It’s been 18 months since a Blue Earth Area football player was beaten at a house party held by a teammate in Winnebago.
Four teens were ultimately charged in the assault that occurred in the early morning hours of Oct. 19, 2017, and left a sophomore lineman unconscious.
The victim’s father, Dale Hurley, drove some 370 miles from his home in Nebraska to attend a plea hearing held Wednesday in Fairmont for the last of four defendants to settle their case.
“It’s been a long ordeal for our family and it has truly upended our lives,” says Hurley. “Our faith, friends and support programs have gotten us through this.”
In order to make any statements to the media, Hurley needed to get the OK from Judge Michael Trushenski because a “gag order” he imposed last month has not been lifted.
Although the final defendant pleaded guilty to third-degree assault, Hurley says he was disappointed because it was an Alford plea — which means he still maintains his innocence.
“What a coward. He can’t admit he did it and was wrong,” he says. “At least the other three defendants had enough guts and courage to admit they were wrong.”
Hurley says he doesn’t know how someone can say they’re innocent after giving a 10-page statement to police that they were present when the assault occurred.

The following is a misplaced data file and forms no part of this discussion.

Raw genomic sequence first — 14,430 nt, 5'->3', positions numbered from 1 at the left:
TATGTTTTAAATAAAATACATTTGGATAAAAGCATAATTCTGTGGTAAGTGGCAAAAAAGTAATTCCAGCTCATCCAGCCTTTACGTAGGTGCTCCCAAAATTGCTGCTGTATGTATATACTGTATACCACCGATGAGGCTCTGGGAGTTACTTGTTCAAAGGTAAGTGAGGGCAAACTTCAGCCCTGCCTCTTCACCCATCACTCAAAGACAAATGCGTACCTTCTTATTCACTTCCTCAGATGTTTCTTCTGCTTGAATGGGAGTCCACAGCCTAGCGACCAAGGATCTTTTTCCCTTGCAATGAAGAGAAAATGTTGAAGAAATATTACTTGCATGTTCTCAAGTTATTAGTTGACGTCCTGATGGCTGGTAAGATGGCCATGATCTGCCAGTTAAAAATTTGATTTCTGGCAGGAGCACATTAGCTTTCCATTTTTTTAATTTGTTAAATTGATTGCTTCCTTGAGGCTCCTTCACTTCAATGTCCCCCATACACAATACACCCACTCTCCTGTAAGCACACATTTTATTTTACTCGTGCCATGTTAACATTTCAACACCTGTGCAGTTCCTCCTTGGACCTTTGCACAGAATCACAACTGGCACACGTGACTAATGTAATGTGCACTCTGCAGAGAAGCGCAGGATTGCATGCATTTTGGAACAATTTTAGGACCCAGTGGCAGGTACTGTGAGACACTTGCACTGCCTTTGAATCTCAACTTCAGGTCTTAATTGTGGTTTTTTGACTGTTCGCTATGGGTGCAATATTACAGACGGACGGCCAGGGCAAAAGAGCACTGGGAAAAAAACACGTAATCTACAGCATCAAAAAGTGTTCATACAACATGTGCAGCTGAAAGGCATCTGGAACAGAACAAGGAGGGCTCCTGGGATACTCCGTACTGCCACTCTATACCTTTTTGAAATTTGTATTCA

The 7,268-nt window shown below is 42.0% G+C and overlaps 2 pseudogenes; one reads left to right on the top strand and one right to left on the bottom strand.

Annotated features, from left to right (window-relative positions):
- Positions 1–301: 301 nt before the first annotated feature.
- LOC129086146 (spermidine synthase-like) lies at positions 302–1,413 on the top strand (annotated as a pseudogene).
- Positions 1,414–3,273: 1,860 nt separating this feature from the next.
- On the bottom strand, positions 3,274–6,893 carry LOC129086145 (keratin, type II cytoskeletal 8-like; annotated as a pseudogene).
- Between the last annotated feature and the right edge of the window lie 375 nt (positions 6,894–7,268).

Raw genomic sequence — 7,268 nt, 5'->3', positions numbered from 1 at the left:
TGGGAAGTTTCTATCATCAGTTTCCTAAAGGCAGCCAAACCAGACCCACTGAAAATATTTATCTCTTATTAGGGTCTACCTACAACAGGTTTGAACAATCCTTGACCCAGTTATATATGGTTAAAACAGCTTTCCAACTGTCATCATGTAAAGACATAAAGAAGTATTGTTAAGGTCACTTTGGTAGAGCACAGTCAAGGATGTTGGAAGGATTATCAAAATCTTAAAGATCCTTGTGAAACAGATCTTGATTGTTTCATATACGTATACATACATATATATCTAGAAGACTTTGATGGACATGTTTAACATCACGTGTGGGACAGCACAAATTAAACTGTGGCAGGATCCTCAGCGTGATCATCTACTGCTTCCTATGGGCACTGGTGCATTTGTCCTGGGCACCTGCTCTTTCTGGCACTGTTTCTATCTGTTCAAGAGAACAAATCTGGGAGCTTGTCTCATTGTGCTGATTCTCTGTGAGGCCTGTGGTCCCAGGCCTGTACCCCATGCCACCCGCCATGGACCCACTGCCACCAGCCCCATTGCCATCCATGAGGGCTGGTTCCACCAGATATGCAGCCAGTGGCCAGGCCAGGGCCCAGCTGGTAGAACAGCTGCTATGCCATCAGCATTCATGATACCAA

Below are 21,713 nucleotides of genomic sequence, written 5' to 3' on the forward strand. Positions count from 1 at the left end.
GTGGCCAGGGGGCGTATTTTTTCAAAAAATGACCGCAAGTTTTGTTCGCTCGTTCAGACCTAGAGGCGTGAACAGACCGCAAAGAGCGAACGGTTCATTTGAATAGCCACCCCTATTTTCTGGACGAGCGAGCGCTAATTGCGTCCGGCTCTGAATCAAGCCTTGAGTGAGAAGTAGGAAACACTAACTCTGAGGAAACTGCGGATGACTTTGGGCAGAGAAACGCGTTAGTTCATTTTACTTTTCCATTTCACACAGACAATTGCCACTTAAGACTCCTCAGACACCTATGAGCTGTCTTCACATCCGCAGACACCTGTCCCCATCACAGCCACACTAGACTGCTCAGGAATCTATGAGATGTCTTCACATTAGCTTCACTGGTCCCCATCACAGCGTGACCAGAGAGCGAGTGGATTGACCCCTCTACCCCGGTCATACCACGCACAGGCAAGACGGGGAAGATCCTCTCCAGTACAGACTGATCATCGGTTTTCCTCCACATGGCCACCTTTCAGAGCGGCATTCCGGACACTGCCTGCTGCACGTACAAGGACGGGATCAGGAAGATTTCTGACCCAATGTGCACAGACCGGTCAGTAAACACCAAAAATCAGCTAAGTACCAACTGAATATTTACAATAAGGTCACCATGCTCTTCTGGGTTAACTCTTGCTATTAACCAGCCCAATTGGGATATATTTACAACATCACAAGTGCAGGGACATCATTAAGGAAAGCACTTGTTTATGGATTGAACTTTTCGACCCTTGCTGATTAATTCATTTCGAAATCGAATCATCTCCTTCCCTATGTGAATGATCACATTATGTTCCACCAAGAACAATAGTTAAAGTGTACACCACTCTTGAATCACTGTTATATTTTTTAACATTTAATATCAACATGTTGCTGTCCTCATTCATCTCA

During a contested omnibus hearing, two witnesses for the defendant testified he was at his ex-girlfriend mother’s house during the time period of the assault.
One of them ended up being charged with perjury and aiding an offender by obstructing an investigation.
The Hurleys also filed a civil lawsuit last November seeking more than $12,500 in damages associated with lost wages, moving expenses and closing costs on purchasing a house.
Hurley says he expects to increase the amount for financial compensation but hasn’t yet determined by how much.
Any restitution that is awarded will be divided by defendants who are held responsible.
Hurley has at least one more trip back to Minnesota and it will be for a sentencing hearing scheduled June 11 for the last defendant.
“Coming back, it’s been a constant reminder of what happened,” he says. “But, it’s been getting better since we moved away.”
Because one of the defendants charged in the assault was 15 years old at the time of the incident, his case was heard in juvenile court and any details of the outcome are not made public.
The other three of the defendants settled their case without having a jury trial and that saved the county a lot of money.
“All of them got a plea deal. I think they got off pretty easy,” says Hurley.